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Supporting older people with learning disabilities and their families
Supporting older people with learning disabilities and their families

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1 Introducing Robin

You’ll now be introduced to another case study, Robin.

A photograph of a man in a kitchen cleaning the sink.

Activity 1 Learning about Robin’s life

Timing: Allow about 10 minutes

Watch the following to find out more about Robin and his life.

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Read the longer vignette about Robin which provides some more details about his life. As you read, make notes on any issues that the professionals supporting Robin should consider as part of planning ahead for older age:

From an early age, Robin lived in different institutions, some of them hundred miles away from his hometown and family. He has many memories from these times, some good ones, like playing cricket and winning trophies, but many of them are painful. Robin was unhappy in these institutions, and he was considered ‘challenging’ by staff who called him ‘The Monster’.

A series of storyboards. In the first, a man says ‘I’m Robin, I live alone with my two cats’. A woman responds with ‘Nice to meet you!’. In the next, the woman says ‘You have a lovely place! I like your garden’. In the last the woman says ‘Nice living room! Who is in the photos?’ and Robin replies with ‘Thanks! I decorated it myself. These are my pals and family’.

When Robin moved to his current home, five years ago, staff discovered that he was someone with no one to talk to. Robin can be a bit shy with new people, and he likes it when people are polite and says ‘please’ and ‘thank you. As Robin settled into his new home, he received 2:1 support during the day, and support staff stayed in the house at night. Staff saw that Robin did not like having many people in his house and eventually it was decided that one person was enough to support Robin during the day and that he did not need anyone to stay overnight. Robin now plays an active part in the recruitment and training of his support staff. He thinks it is important that his support staff are ‘kind and gentle’.

A series of storyboards. In the first a woman says ‘How is your support team?’ Robin replies with ‘They are very good. Did you know I choose who supports me?’ In the next Robin says ‘I help with interviews and training. Me and my support team need to know and like each other, right?’ In the last Robin says ‘I used to have 2:1 support. But I no longer need it’. The word ‘Before appears’ showing Robin and two support workers. Then the word ‘Now’ appears showing one support worker saying ‘We get on well, don’t we Robin?’ Robin replies with ‘We do! And we have fun!’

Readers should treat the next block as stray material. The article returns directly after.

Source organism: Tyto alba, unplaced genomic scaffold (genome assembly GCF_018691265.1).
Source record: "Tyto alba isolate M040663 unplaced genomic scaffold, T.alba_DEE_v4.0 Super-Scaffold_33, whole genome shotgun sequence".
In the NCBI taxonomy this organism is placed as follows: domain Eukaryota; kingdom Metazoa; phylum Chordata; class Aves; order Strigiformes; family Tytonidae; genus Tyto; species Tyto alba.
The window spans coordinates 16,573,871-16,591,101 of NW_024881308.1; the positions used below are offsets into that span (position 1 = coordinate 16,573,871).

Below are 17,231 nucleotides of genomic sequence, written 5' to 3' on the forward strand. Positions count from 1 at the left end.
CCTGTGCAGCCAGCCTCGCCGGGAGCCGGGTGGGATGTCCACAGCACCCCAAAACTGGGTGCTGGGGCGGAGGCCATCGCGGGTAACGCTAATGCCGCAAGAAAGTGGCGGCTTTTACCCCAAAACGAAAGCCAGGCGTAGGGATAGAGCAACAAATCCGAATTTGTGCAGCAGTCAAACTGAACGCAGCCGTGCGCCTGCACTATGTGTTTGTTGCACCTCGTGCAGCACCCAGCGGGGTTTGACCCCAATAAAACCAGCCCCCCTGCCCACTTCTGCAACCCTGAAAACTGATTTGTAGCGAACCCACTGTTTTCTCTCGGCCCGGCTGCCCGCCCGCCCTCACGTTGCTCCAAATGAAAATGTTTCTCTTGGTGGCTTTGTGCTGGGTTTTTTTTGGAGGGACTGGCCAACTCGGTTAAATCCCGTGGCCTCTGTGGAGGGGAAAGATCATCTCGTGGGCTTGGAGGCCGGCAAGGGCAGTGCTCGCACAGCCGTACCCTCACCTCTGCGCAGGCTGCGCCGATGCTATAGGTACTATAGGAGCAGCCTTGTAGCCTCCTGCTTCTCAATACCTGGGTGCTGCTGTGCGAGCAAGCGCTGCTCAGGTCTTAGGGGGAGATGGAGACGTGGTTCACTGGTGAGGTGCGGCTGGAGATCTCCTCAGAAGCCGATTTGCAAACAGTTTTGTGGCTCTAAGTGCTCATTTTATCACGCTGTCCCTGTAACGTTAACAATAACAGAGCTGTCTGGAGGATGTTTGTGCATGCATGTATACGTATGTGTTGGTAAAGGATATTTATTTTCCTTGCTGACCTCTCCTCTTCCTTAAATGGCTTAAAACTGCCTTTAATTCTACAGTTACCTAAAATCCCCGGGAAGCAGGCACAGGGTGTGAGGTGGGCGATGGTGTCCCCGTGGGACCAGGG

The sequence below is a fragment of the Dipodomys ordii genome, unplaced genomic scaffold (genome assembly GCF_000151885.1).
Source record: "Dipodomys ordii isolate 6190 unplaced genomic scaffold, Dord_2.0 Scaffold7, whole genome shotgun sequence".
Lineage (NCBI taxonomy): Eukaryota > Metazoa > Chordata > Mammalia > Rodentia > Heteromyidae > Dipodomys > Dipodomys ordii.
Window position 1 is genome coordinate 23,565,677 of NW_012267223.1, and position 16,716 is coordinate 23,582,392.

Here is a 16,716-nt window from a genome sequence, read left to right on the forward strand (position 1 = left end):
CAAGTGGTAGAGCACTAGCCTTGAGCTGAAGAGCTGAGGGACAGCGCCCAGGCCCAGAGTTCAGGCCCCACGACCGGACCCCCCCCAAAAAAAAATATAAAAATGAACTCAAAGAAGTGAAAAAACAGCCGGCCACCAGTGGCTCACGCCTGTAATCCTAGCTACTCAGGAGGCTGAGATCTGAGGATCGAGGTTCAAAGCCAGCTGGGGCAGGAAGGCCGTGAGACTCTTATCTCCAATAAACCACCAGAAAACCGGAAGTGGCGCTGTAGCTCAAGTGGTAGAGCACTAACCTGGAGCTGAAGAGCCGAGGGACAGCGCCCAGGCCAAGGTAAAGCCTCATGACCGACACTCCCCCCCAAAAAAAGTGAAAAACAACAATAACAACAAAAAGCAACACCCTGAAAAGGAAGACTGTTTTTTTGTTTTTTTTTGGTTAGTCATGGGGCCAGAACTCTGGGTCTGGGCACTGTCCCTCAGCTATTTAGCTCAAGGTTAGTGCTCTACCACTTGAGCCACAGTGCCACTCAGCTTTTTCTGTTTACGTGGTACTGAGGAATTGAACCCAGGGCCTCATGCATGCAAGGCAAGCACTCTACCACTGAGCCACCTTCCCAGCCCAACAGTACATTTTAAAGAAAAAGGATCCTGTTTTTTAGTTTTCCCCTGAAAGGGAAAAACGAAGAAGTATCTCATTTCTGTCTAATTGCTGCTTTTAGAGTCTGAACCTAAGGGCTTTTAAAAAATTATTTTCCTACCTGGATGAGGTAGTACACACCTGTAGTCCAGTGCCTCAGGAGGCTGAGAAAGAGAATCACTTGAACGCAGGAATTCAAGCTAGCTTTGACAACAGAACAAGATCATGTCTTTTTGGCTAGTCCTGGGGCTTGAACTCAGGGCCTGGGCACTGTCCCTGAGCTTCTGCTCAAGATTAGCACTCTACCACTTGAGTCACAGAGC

Robin is very houseproud, and his home is full of his belongings and favourite things, including birthday balloons, multiple DVDs and a Christmas tree that is on display all year long. He has lived in his house for 5 years. The colour on the walls, pale blue, was chosen by Robin. Robin also has a garden, two cats and multiple fish tanks. His garden is a source of joy and pride for him and he learned gardening from his mother. They still garden together. Robin enjoys looking after his fish, gardening, and spending time with his two cats. Robin also has many DVDs, CDs, and a computer that he plays video games on. His favourite video game is ‘Robin Hood’.

Robin sees his family often and likes to go out with his mother and his little nephew, however, Robin’s favourite thing to do is going treasure hunting with his staff. His mother sometimes accompanies him and so does his baby nephew, but they generally stay in a café nearby whilst Robin hunts for treasures in caves, coves, and woods.

Robin wants a girlfriend but finds it difficult to meet other people to make friends. Before the COVID-19 pandemic, once a week Robin attended a social group for people with learning disabilities. The staff are supporting Robin to get to know people where he lives and working on his meeting people his own age in the wider community.